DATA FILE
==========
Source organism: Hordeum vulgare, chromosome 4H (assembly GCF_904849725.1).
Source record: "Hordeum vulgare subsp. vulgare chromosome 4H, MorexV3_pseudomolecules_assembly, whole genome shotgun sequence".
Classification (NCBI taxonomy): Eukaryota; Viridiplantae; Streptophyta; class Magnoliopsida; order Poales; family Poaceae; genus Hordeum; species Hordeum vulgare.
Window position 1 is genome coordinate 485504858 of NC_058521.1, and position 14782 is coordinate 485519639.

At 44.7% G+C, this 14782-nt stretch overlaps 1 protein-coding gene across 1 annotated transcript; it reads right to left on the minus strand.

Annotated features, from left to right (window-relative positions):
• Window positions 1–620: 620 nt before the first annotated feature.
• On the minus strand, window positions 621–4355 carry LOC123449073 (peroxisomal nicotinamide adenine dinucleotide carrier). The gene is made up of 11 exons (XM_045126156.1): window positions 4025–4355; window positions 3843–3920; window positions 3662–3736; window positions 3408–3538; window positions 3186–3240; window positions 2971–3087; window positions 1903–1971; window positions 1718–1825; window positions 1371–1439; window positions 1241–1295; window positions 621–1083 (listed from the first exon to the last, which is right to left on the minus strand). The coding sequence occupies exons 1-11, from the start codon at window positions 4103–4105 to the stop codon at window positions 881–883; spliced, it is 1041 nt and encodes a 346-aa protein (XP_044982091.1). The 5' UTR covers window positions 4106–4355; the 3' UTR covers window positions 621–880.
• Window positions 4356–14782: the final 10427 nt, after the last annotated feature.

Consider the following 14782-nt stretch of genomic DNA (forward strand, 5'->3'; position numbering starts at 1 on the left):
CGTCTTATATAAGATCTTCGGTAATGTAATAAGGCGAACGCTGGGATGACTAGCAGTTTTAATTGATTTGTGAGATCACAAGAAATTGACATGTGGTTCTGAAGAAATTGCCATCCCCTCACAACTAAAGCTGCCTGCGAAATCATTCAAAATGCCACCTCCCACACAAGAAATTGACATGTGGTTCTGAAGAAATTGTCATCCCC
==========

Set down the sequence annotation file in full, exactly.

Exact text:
Source organism: Hordeum vulgare, chromosome 4H (assembly GCF_904849725.1).
Source record: "Hordeum vulgare subsp. vulgare chromosome 4H, MorexV3_pseudomolecules_assembly, whole genome shotgun sequence".
Classification (NCBI taxonomy): Eukaryota; Viridiplantae; Streptophyta; class Magnoliopsida; order Poales; family Poaceae; genus Hordeum; species Hordeum vulgare.
Window position 1 is genome coordinate 485504858 of NC_058521.1, and position 14782 is coordinate 485519639.

At 44.7% G+C, this 14782-nt stretch overlaps 1 protein-coding gene across 1 annotated transcript; it reads right to left on the minus strand.

Annotated features, from left to right (window-relative positions):
• Window positions 1–620: 620 nt before the first annotated feature.
• On the minus strand, window positions 621–4355 carry LOC123449073 (peroxisomal nicotinamide adenine dinucleotide carrier). The gene is made up of 11 exons (XM_045126156.1): window positions 4025–4355; window positions 3843–3920; window positions 3662–3736; window positions 3408–3538; window positions 3186–3240; window positions 2971–3087; window positions 1903–1971; window positions 1718–1825; window positions 1371–1439; window positions 1241–1295; window positions 621–1083 (listed from the first exon to the last, which is right to left on the minus strand). The coding sequence occupies exons 1-11, from the start codon at window positions 4103–4105 to the stop codon at window positions 881–883; spliced, it is 1041 nt and encodes a 346-aa protein (XP_044982091.1). The 5' UTR covers window positions 4106–4355; the 3' UTR covers window positions 621–880.
• Window positions 4356–14782: the final 10427 nt, after the last annotated feature.

Consider the following 14782-nt stretch of genomic DNA (forward strand, 5'->3'; position numbering starts at 1 on the left):
CGTCTTATATAAGATCTTCGGTAATGTAATAAGGCGAACGCTGGGATGACTAGCAGTTTTAATTGATTTGTGAGATCACAAGAAATTGACATGTGGTTCTGAAGAAATTGCCATCCCCTCACAACTAAAGCTGCCTGCGAAATCATTCAAAATGCCACCTCCCACACAAGAAATTGACATGTGGTTCTGAAGAAATTGTCATCCCC